Blepharoplasty includes surgery to repair droopy eyelids that may involve removing excess skin, muscle and fat.
As you age, your eyelids stretch, and the muscles supporting them weaken. As a result, excess fat may gather above and below your eyelids, causing sagging eyebrows, droopy upper lids and bags under your eyes.
Besides making you look older, severely sagging skin around your eyes can reduce your side vision (peripheral vision), especially the upper and outer parts of your field of vision. Blepharoplasty can reduce or eliminate these vision problems.
Blepharoplasty is usually done on an outpatient basis. To help decide if blepharoplasty is right for you, find out what you can realistically expect and explore the benefits and risks of blepharoplasty.
Why it's done
You might consider blepharoplasty if droopy or sagging eyelids keep your eyes from opening completely or pull down your lower eyelids. Removing excess tissue from your upper eyelids, lower eyelids or both can improve vision and make your eyes appear younger and more alert.
Blepharoplasty may be an option if you have:
- Baggy or droopy upper eyelids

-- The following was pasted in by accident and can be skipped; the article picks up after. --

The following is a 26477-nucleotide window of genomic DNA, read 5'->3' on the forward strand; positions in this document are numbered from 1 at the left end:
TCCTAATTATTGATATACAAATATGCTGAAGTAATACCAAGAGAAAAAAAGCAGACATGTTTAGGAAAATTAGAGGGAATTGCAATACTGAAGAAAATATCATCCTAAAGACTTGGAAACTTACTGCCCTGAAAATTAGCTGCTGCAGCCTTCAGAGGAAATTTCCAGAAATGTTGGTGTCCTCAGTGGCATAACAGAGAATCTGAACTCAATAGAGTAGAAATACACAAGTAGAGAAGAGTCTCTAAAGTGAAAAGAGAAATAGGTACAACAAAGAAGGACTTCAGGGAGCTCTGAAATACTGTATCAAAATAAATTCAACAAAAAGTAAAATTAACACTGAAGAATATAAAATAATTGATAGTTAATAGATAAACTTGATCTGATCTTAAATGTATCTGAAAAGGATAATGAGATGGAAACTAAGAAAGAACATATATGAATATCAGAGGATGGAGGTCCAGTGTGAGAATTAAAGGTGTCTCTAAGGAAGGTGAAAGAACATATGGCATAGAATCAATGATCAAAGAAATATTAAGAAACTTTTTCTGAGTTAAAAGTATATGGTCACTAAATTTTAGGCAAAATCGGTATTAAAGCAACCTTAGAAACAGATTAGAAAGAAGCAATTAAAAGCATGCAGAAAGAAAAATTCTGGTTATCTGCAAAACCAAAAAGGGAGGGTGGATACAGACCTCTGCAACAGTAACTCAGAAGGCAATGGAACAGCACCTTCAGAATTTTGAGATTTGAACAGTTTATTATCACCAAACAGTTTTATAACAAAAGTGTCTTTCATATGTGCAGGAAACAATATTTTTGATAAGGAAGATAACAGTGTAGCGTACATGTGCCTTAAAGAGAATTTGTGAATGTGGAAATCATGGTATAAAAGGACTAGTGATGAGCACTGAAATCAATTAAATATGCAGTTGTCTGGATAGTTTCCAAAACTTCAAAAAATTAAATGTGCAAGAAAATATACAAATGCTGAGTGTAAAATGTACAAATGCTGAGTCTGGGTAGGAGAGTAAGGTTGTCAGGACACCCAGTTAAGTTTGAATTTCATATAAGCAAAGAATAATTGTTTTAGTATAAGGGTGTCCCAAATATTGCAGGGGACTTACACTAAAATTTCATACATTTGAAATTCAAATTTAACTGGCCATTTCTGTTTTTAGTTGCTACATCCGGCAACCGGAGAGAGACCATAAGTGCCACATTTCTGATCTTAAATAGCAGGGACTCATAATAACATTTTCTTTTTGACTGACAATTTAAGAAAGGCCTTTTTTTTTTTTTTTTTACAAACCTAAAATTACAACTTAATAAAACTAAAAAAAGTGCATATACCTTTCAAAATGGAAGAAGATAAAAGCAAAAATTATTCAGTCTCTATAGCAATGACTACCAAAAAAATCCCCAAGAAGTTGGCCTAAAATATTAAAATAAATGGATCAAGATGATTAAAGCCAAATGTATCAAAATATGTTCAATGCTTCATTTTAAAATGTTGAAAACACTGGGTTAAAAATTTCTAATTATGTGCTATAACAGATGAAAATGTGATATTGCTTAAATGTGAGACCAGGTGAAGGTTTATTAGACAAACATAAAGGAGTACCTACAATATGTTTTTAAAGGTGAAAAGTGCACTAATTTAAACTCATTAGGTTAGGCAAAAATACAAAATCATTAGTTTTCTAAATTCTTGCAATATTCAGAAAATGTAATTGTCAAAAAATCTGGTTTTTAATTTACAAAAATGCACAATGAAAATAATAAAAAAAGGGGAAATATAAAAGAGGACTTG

- Excess skin of the upper eyelids that interferes with your peripheral vision
- Droopy lower eyelids, which may cause white to show below the colored part of the eye (iris)
Insurance coverage may depend on whether the surgery repairs a condition that impairs vision. If you have the surgery only to improve your appearance, the cost probably won't be covered by insurance.
Possible risks of eyelid surgery include:
- Infection and bleeding
- Dry, irritated eyes
- Difficulty closing your eyes or other eyelid problems
- Noticeable scarring
- Injury to eye muscles
- Skin discoloration
- The need for a follow-up surgery
- Temporarily blurred vision or, rarely, loss of eyesight
- Risks associated with surgery in general, including reaction to anesthesia, blood clots, and cardiac and pulmonary complications
Talk to your doctor about how surgical risks apply to you. Understanding what's involved in blepharoplasty and weighing the benefits and risks can help you decide if this procedure is a good option.